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The History of Chevrolet, An American Product

Few products have come to symbolize the American lifestyle like the Chevrolet automobile. Within the 1950s, singer Dina Shore urged us to “See the united states, inside your Chevrolet”, while Don McLean’s despondent teenager drove his “Chevy to the levy” in McLean’s 1971 classic hit, “American Pie”. While Americans’ love affair with Chevrolet vehicles cannot be denied, it should be noted that Chevrolet cars and trucks are produced around the world, and have been since 1923. For the reason that year, Chevrolet’s parent company, Vehicle, opened its first European assembly plant in Copenhagen, Denmark. Americans ought to know that Chevrolets are just as popular on the streets of Manila and Sao Paulo, as they are on the freeways of La or even the byways of Albuquerque.

Any discussion of Chevrolet history must start with the vehicle’s founder and namesake, Louis Chevrolet. Chevrolet, of French descent, was created the son of a watchmaker in Switzerland in 1878. Young Chevrolet cared little for school, preferring to tinker with all things mechanical. Like a young man, Chevrolet repaired and raced bicycles, developing a local reputation like a competitive racer. As Chevrolet honed his mechanical skills, his interest in bicycle racing waned in favor of automobile racing, a sport then in the infancy. We have spent as a mechanic in Paris, after which in Montreal, Chevrolet found its way to New York City in 1900. Chevrolet was eventually hired like a race car driver by Fiat, and he started to achieve an impressive quantity of victories on the racing circuit. Chevrolet’s reputation as a race car driver continued to grow, as well as for a short time he held the earth’s land speed record of 119 miles per hour.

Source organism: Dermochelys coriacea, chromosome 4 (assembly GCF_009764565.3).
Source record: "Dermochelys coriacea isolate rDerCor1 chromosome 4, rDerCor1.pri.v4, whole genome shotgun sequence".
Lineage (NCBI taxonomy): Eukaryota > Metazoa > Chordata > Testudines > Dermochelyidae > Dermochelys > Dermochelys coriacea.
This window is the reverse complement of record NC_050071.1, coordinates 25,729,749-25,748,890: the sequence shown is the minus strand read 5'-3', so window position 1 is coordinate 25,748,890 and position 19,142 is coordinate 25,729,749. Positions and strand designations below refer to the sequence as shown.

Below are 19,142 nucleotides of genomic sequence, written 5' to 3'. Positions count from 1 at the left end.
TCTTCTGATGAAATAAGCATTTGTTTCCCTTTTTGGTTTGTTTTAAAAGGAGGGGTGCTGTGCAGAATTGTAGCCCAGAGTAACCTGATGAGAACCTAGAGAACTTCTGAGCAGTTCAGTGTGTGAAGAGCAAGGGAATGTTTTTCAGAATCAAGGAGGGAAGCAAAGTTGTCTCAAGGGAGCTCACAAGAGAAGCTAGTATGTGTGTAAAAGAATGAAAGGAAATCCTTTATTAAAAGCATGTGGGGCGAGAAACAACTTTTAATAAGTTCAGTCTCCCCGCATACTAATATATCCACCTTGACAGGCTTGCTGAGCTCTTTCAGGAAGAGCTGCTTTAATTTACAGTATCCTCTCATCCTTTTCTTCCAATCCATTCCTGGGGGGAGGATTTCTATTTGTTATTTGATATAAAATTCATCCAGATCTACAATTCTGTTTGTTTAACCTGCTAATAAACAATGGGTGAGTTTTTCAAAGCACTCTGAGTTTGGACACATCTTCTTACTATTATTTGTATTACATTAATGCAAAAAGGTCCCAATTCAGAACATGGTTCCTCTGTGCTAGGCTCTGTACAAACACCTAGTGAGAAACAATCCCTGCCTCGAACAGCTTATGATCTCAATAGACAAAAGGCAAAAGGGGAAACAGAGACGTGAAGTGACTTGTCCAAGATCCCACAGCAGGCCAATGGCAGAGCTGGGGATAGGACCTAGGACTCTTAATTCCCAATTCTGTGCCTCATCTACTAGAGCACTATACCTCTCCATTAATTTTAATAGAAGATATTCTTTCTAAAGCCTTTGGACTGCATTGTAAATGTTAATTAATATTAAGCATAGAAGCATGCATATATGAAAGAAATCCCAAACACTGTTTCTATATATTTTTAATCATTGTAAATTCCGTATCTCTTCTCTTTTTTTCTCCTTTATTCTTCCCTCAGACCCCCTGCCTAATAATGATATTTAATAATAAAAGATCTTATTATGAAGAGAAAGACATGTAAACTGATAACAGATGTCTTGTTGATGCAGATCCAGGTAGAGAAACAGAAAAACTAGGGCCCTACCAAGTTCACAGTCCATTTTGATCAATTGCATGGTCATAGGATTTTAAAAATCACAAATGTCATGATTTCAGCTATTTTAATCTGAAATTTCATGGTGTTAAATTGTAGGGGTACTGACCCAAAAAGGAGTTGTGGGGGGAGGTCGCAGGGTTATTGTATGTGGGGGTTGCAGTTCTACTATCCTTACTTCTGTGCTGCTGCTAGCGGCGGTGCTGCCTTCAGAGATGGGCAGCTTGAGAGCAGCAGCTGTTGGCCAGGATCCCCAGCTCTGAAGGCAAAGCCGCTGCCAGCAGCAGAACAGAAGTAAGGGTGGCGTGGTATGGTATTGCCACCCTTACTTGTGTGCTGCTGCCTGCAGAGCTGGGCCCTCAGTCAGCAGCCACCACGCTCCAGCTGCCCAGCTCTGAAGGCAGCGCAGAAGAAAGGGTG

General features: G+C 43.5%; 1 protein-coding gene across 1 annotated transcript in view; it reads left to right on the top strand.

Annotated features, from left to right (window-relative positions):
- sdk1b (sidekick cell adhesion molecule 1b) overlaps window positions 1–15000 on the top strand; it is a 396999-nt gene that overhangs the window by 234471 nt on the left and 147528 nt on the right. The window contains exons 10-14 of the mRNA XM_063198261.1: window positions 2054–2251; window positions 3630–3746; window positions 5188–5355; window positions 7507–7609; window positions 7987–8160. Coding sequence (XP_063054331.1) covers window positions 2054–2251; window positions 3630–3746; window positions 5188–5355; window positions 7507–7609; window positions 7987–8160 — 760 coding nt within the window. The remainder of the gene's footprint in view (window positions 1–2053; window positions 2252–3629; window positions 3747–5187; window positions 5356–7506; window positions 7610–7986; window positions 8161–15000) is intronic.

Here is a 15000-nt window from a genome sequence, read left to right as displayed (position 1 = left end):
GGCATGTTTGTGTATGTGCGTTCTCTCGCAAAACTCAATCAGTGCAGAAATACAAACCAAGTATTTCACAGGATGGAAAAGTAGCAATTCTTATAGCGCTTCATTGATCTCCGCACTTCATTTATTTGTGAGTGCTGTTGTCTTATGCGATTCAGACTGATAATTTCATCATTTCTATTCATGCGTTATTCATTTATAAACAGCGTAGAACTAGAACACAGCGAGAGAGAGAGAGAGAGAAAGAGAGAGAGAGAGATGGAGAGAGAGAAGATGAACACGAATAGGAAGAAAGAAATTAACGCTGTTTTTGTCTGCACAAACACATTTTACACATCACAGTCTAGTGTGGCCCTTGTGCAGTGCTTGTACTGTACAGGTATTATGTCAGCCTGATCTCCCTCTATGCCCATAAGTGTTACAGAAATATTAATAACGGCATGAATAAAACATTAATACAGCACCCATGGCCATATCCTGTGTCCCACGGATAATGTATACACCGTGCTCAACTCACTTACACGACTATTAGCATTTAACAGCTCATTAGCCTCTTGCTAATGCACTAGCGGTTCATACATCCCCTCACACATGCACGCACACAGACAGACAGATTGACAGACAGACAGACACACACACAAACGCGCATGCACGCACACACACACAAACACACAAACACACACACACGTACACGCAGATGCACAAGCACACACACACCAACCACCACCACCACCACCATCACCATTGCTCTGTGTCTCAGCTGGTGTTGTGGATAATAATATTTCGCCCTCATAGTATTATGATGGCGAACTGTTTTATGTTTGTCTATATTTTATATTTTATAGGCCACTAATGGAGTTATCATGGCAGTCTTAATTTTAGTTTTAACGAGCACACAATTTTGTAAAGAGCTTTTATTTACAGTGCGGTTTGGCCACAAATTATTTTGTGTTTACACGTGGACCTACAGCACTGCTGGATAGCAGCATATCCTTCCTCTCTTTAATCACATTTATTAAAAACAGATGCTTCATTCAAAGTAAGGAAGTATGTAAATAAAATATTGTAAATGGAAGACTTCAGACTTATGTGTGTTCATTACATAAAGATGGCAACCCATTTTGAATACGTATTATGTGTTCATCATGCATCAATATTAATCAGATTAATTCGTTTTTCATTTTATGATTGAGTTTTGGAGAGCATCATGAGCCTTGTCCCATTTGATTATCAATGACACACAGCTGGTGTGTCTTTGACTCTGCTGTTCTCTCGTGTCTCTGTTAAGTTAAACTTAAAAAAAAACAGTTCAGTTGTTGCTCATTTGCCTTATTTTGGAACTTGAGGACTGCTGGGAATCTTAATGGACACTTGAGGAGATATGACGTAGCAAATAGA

Sands Chevrolet

A number of victories with the Fiat racing team catapulted Louis Chevrolet to celebrity status in America, capturing the interest of William C. “Billy” Durant, an effective horse drawn carriage manufacturer and founding father of General Motors. Durant hired Chevrolet as lead race car driver to promote a brand new type of motor cars called Buicks, and Chevrolet, although often injured in crashes, continued to win races.

Automobile manufacturing was considered a risky investment in the first many years of the twentieth century, as well as in 1910, Durant, over extended and unable to obtain credit, was ousted from his management position at General Motors. Free to pursue other endeavors, he teamed with Louis Chevrolet, William Little, and his son-in-law, Edwin Campbell to form the Chevrolet Motor Company, in November of 1911. The company was so named in order to capitalize upon the well-known name of Louis Chevrolet. The Chevrolet automobile they designed and built was an expensive 6-cylinder luxury vehicle, intended to reflect the rate and European elegance associated with the name Chevrolet. The Chevrolet Series C Classic Six automobile was capable of speeds of up to 65 mph – an amazing speed in those days. Louis Chevrolet was happy with the sleek, fast, but expensive vehicle built on European design. Billy Durant, however, had different plans for that Chevrolet.